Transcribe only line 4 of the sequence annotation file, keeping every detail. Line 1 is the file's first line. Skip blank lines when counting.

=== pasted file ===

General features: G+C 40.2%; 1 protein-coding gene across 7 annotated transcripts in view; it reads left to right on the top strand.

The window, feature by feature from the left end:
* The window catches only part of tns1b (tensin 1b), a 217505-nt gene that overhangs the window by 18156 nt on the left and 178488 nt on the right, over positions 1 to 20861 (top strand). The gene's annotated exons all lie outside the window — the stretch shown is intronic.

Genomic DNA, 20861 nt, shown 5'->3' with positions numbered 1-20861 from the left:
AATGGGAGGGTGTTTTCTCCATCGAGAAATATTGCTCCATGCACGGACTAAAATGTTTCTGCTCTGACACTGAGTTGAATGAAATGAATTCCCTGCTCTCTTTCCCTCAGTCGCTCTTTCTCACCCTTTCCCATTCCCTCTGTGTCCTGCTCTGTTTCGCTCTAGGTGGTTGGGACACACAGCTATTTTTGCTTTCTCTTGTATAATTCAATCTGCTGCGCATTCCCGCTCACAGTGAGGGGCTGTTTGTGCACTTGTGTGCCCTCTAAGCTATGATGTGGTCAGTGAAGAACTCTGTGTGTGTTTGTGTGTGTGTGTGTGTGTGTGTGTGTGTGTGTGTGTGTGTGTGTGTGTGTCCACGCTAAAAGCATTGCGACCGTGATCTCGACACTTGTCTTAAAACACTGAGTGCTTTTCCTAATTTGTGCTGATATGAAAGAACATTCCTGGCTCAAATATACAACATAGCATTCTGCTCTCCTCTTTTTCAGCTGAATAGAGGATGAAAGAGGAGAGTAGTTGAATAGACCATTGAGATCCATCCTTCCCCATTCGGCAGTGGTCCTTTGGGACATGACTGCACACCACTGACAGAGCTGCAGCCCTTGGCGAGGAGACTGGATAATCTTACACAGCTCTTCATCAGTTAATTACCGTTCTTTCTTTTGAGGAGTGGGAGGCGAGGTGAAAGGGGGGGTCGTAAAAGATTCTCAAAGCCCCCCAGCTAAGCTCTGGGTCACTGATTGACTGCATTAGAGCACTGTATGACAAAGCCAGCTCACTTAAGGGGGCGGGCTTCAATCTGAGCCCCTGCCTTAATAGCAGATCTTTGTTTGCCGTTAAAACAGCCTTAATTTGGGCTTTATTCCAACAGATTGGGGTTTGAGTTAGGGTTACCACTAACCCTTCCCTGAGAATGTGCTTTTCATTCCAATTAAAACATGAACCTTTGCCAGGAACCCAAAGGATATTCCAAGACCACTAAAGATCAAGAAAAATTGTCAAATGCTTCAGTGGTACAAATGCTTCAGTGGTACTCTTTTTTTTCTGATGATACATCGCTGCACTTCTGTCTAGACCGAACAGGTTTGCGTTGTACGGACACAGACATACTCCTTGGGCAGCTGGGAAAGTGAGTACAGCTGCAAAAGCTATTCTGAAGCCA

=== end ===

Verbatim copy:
Genomic DNA, 20861 nt, shown 5'->3' with positions numbered 1-20861 from the left: